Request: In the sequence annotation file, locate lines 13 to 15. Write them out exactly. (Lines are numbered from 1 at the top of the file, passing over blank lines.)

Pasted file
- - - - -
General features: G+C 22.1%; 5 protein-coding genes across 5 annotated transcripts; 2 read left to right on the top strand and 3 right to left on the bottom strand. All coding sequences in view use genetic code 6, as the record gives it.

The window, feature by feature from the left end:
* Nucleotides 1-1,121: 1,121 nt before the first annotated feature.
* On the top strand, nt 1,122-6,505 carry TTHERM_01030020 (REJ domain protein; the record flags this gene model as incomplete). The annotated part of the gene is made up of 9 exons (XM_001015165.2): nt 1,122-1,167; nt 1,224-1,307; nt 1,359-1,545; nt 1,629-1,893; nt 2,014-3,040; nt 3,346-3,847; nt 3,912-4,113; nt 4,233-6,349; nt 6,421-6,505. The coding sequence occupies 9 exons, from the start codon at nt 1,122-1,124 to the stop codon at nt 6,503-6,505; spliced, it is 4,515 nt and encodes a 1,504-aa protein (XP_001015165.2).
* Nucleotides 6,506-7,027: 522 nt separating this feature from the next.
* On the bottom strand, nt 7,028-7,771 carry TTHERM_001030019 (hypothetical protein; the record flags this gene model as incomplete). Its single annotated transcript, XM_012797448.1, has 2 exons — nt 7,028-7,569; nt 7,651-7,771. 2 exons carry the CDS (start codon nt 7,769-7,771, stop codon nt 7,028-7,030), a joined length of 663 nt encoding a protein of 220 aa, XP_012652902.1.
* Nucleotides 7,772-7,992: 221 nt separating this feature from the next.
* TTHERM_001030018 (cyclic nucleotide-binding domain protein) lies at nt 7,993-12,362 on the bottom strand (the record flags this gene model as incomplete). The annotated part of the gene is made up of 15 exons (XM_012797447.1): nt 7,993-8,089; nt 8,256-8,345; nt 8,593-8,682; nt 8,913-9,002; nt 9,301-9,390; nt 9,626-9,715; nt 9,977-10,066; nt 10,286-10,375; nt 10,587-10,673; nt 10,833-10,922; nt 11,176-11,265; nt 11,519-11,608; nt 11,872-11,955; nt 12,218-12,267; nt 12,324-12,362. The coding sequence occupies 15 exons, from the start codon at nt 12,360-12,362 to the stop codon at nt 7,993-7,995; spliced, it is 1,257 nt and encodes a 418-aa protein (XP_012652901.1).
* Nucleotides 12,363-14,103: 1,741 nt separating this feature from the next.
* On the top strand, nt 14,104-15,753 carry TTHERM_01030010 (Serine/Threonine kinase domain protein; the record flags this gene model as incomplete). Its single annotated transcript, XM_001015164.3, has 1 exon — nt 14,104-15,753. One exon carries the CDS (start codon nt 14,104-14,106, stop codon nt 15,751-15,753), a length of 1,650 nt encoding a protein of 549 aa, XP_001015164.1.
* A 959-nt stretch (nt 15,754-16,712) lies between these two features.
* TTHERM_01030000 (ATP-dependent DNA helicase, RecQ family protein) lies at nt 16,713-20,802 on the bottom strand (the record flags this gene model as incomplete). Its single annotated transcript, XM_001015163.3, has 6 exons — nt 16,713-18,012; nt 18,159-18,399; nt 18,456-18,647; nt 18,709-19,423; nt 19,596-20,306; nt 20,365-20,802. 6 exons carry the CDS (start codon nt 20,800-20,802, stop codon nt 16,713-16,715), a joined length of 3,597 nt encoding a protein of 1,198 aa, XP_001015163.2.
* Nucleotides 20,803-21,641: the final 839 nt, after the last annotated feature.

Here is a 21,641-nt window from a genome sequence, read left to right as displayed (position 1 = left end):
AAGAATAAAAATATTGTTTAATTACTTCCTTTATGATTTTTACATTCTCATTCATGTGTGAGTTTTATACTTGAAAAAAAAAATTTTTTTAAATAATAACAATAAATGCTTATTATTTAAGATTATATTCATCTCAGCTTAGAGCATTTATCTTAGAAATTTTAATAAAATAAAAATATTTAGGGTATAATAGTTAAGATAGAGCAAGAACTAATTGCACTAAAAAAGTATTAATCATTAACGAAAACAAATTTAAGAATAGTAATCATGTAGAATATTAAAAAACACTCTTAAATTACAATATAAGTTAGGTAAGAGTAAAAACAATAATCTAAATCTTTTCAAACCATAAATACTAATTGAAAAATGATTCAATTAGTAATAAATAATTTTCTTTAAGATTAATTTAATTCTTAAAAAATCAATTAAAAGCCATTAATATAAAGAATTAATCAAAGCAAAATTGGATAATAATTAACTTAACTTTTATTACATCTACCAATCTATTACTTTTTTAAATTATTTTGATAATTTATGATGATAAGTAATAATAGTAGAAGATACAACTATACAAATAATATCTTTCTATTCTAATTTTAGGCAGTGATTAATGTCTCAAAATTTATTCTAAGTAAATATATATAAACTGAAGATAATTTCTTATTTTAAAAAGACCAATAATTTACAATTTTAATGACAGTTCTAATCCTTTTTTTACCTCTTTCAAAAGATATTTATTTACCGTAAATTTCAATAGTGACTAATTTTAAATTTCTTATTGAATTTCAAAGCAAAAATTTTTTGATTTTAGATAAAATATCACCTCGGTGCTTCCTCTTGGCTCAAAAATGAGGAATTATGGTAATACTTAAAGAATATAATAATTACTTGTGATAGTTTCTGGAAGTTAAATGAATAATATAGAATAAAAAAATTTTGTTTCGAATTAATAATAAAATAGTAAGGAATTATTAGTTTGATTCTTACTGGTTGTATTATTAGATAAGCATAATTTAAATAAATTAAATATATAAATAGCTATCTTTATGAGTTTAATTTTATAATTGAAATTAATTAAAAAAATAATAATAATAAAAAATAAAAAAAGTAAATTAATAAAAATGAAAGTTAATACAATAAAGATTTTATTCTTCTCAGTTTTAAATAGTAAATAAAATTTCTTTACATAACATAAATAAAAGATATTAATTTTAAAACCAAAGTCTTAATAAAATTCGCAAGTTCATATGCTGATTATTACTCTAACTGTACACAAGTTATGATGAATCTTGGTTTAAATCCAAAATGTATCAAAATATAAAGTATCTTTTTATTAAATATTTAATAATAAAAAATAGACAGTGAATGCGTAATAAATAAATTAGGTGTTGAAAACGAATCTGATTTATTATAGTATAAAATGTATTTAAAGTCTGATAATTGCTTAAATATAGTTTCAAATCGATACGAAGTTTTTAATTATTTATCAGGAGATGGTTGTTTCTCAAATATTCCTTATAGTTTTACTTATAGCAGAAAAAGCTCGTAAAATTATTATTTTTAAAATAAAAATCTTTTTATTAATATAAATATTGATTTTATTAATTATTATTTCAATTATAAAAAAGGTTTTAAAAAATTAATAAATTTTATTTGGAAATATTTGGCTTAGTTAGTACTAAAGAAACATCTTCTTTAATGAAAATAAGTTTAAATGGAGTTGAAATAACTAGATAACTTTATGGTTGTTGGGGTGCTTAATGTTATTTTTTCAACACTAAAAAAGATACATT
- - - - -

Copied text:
* Nucleotides 20,803-21,641: the final 839 nt, after the last annotated feature.

Here is a 21,641-nt window from a genome sequence, read left to right as displayed (position 1 = left end):
AAGAATAAAAATATTGTTTAATTACTTCCTTTATGATTTTTACATTCTCATTCATGTGTGAGTTTTATACTTGAAAAAAAAAATTTTTTTAAATAATAACAATAAATGCTTATTATTTAAGATTATATTCATCTCAGCTTAGAGCATTTATCTTAGAAATTTTAATAAAATAAAAATATTTAGGGTATAATAGTTAAGATAGAGCAAGAACTAATTGCACTAAAAAAGTATTAATCATTAACGAAAACAAATTTAAGAATAGTAATCATGTAGAATATTAAAAAACACTCTTAAATTACAATATAAGTTAGGTAAGAGTAAAAACAATAATCTAAATCTTTTCAAACCATAAATACTAATTGAAAAATGATTCAATTAGTAATAAATAATTTTCTTTAAGATTAATTTAATTCTTAAAAAATCAATTAAAAGCCATTAATATAAAGAATTAATCAAAGCAAAATTGGATAATAATTAACTTAACTTTTATTACATCTACCAATCTATTACTTTTTTAAATTATTTTGATAATTTATGATGATAAGTAATAATAGTAGAAGATACAACTATACAAATAATATCTTTCTATTCTAATTTTAGGCAGTGATTAATGTCTCAAAATTTATTCTAAGTAAATATATATAAACTGAAGATAATTTCTTATTTTAAAAAGACCAATAATTTACAATTTTAATGACAGTTCTAATCCTTTTTTTACCTCTTTCAAAAGATATTTATTTACCGTAAATTTCAATAGTGACTAATTTTAAATTTCTTATTGAATTTCAAAGCAAAAATTTTTTGATTTTAGATAAAATATCACCTCGGTGCTTCCTCTTGGCTCAAAAATGAGGAATTATGGTAATACTTAAAGAATATAATAATTACTTGTGATAGTTTCTGGAAGTTAAATGAATAATATAGAATAAAAAAATTTTGTTTCGAATTAATAATAAAATAGTAAGGAATTATTAGTTTGATTCTTACTGGTTGTATTATTAGATAAGCATAATTTAAATAAATTAAATATATAAATAGCTATCTTTATGAGTTTAATTTTATAATTGAAATTAATTAAAAAAATAATAATAATAAAAAATAAAAAAAGTAAATTAATAAAAATGAAAGTTAATACAATAAAGATTTTATTCTTCTCAGTTTTAAATAGTAAATAAAATTTCTTTACATAACATAAATAAAAGATATTAATTTTAAAACCAAAGTCTTAATAAAATTCGCAAGTTCATATGCTGATTATTACTCTAACTGTACACAAGTTATGATGAATCTTGGTTTAAATCCAAAATGTATCAAAATATAAAGTATCTTTTTATTAAATATTTAATAATAAAAAATAGACAGTGAATGCGTAATAAATAAATTAGGTGTTGAAAACGAATCTGATTTATTATAGTATAAAATGTATTTAAAGTCTGATAATTGCTTAAATATAGTTTCAAATCGATACGAAGTTTTTAATTATTTATCAGGAGATGGTTGTTTCTCAAATATTCCTTATAGTTTTACTTATAGCAGAAAAAGCTCGTAAAATTATTATTTTTAAAATAAAAATCTTTTTATTAATATAAATATTGATTTTATTAATTATTATTTCAATTATAAAAAAGGTTTTAAAAAATTAATAAATTTTATTTGGAAATATTTGGCTTAGTTAGTACTAAAGAAACATCTTCTTTAATGAAAATAAGTTTAAATGGAGTTGAAATAACTAGATAACTTTATGGTTGTTGGGGTGCTTAATGTTATTTTTTCAACACTAAAAAAGATACATT